In an interview on Vanity Fair the italian singer Michele Bravi, that in a few weeks will rise on the stage of Sanremo (after a career start post X-Factor badly managed – from his record company), he came out.
Leaving out those horrible and stupid jokes (as “but we already knew!”) that certainly doesn’t help him or any other gay person who in life wants to self-determination like any other human being in the world, I want to dwell on a passage that I often see repeated by young (gay) boys (gay).
“I would not use labels. They belong to the old generations and descend from a way of thinking that I consider outdated and even a little discriminatory”
This is totally wrong. The serenity in knowing that there is a term that describes you, even if not completely, is a way to exist. Naming yourself is the same as being: from birth we tend to have a name, which is partly a reflection of the culture to which we belong, of the country or simply of the “family” of which we are part.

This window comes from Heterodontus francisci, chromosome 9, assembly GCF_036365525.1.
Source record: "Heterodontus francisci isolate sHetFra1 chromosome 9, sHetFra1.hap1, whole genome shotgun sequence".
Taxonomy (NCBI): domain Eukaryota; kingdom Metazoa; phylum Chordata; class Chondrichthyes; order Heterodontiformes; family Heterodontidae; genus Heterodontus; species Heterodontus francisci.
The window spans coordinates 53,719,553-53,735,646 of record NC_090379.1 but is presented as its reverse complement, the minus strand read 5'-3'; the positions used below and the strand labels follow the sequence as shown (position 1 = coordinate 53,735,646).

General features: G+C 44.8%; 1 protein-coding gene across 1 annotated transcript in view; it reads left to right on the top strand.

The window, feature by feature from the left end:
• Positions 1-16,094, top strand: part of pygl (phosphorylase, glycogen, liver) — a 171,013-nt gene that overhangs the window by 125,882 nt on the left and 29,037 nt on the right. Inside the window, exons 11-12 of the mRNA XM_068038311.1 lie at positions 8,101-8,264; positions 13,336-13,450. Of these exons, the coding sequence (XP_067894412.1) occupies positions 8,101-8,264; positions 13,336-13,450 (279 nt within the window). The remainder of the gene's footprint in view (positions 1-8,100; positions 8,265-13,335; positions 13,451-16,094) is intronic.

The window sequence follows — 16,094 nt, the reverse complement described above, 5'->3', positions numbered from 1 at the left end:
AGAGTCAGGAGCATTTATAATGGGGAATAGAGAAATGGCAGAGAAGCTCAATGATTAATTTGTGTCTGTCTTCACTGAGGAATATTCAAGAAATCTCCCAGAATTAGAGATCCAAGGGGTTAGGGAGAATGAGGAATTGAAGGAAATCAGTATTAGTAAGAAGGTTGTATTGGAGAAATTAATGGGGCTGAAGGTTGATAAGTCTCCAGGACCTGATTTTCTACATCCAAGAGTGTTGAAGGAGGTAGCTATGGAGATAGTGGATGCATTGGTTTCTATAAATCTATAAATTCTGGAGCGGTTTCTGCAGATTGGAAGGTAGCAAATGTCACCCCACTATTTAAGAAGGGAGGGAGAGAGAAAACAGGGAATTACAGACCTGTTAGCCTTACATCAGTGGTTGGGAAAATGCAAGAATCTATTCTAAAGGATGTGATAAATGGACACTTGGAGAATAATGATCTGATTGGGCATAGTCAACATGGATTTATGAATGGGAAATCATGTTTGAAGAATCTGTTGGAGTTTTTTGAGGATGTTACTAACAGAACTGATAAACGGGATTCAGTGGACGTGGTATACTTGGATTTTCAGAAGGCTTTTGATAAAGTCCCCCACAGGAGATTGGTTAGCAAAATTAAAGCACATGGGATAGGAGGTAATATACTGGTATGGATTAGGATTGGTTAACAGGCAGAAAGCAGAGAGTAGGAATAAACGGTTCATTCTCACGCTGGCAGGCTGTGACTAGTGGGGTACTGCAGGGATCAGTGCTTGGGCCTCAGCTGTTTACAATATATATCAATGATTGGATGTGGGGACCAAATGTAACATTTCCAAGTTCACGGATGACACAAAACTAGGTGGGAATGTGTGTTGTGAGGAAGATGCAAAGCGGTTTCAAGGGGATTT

Naming is therefore identity, not judgment
And like the first name, it’s not a complete identity, but a little piece that is added to its identity and the fact that others, by calling you that way, identify part of your being. They say that you are there and you are there as a person who has those characteristics.
I think this step is important because it is also the basis of something that is currently taken very lightly: homophobia. Anyone who continues to believe that a law against homophobia is not necessary is because they say “we are all the same”.
But this is not so: if a person attacks you because you are gay, we are not the same. It’s not hating you because you’re blonde, it’s hating you because you are a man or woman that likes another man or woman. It’s identifying you and they are trying to undo that part of yours with violence.
Let’s fight the judgment, but let’s not do it to the point of eliminating self-determination. It is important and it is something terribly modern and “inclusive”, non-discriminatory.